Sometimes you wait for a bus for 25 minutes and then 3 arrive at the same time, this is exactly what happened with the new Cadillac CT sedans, Covid-19 meant delays in them reaching the West Coast fleet, then both the CT4 and CT5 arrived at the same time. I would have liked to drive them back to back, but scheduling wasn’t possible, so CT4 first then the CT5 in a couple of weeks.

The 2020 Cadillac CT4 is based on the outgoing ATS of which the ATS-V was a spectacular example, unfortunately, that replacement is yet to come, instead, Cadillac offers a mildly sporting V version which is more of a V-Sport in the meantime.

The CT4 has been created to take on the front-wheel-drive-based subcompacts from the premium brands like the Audi A3, BMW 2-series Gran Coupe, and Mercedes A-class, despite being larger (it’s a foot longer than the A3) than all those cars and being the only one with rear-wheel-drive.

It’s a good-looking car too, the rear is slender, and the slim LED headlights look cool and are echoed by the equally slender, curving tail lights, Cadillac has done a great job here. My 2020 Cadillac CT4 450T AWD arrived with a Black Raven exterior (not my first choice) and Cinnamon with Jet black accents inside. Wheels are 18-inch alloy fitted with 235/40 all-season run-flat tires with 11.8-inch front rotors.

It has a truck engine!

The base engine available on the Sport and Luxury models is a 2.0-liter inline-four good for 237 horsepower and 258 pound-feet of torque. It comes standard with an eight-speed automatic transmission, active fuel management (it can run on two cylinders to save fuel) and rear-wheel drive, however, all-wheel drive is an option. The interesting part is if you spec the Premium Luxury model you get the option of a 2.7-liter inline-four that makes 310 hp and 350 lb-ft of torque and yes, it’s the same engine that is offered in the Chevrolet Silverado. The top-spec CT4-V gets the same 2.7-liter engine but gets a bump in power to 325 horsepower and 380 lb-ft.

The 2.7-liter engine option was checked on my Premium Luxury tester so gets the excellent 10-speed automatic which swaps cogs quickly and effortlessly. The bigger 4 is a large displacement (it’s the largest gasoline-powered automotive four-cylinder engine currently in production), so counter-rotating balancer shafts are needed to provide smoothness and cut down on the vibration inherent in larger displacement fours.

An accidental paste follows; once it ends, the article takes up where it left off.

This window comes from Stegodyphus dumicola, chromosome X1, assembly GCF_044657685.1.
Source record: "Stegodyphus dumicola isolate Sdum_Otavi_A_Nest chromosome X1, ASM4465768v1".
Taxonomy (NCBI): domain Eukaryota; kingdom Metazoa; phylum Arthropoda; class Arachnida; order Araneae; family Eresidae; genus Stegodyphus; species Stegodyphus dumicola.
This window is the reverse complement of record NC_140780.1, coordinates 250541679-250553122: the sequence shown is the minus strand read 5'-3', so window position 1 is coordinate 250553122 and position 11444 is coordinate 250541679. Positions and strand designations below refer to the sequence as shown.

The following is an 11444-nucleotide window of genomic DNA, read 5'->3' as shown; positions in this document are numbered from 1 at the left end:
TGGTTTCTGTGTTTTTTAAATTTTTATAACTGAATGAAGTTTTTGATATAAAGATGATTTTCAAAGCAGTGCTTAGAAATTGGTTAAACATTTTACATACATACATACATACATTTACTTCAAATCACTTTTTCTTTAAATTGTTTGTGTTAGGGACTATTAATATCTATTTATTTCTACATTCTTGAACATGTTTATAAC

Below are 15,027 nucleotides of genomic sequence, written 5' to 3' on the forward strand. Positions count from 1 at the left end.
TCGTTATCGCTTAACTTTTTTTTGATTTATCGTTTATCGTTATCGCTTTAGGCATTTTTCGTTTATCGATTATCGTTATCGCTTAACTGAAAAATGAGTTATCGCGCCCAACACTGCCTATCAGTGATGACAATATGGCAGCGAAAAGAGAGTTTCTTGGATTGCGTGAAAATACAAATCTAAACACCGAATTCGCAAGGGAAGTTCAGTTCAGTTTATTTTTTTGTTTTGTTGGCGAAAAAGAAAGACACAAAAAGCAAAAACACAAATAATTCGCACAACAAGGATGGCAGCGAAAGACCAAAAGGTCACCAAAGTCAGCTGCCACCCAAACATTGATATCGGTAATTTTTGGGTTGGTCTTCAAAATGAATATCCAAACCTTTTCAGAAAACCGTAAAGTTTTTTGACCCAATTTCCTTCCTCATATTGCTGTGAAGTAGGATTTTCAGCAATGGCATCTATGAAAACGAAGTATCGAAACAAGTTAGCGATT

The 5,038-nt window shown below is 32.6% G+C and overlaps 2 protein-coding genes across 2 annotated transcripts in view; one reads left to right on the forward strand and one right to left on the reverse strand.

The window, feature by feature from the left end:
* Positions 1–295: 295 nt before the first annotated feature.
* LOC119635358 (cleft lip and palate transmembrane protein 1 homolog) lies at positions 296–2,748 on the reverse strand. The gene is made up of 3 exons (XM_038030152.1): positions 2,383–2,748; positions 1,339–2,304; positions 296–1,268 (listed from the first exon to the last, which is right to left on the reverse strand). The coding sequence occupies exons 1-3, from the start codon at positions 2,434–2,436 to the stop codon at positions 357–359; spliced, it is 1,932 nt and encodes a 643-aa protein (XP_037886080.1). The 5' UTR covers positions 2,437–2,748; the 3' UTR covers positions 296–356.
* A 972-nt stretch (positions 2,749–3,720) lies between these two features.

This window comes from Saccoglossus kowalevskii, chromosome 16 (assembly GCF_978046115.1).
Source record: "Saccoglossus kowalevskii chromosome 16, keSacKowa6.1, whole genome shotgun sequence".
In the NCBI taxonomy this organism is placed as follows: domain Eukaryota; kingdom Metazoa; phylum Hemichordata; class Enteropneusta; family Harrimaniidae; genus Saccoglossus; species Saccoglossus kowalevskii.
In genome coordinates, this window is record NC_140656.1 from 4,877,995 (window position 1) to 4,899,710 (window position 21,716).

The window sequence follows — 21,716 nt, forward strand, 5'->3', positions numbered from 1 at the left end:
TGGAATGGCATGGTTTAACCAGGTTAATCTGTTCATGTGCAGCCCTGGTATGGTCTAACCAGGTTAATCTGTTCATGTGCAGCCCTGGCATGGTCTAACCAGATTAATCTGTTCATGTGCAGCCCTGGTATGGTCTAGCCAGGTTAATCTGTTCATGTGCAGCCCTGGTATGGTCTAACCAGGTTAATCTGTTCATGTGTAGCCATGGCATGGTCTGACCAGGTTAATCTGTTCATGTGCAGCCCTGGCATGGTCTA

At the rear the new badging is somewhat confusing, the 2.7-liter engine is branded a 450T, which is supposed to be the torque number in newton-meters, but the math is a little off. Most Americans won’t be concerned since the metric system is completely foreign to them. With this new badge numbering system, the 2.0 is a 350T and the CT4-V is a 550T.

Cadillac says the 2.7 will accelerate from 0-60 in around 5.0 seconds and we have no problem believing that since the CT4 steps off the line smartly with no turbo lag at all, something Audi should take note of and then proceeds to pull like a train all the way through the rev range.

So what’s it like to drive?

This is the only CT4 I have driven so far and it’s checking the right boxes. On the road, it strikes a near-perfect balance between luxury and performance, it’s composed, quiet (in Stealth Mode) and has great overall driving dynamics.

Speaking of modes, there are some options, Snow/Ice, Tour, Sport, and My Mode. Sport is the most aggressive and the transmission holds onto the shifts longer and the steering is heavier. All that is great except the noise of the 2.7 four is set to very loud in the cabin and it’s not pleasant, more of a drone if I’m honest. That’s where My Mode comes in and to get the best experience you simply access it via the center screen, select My Mode, and set steering and brakes to Tour and the Engine noise to Stealth. Voila!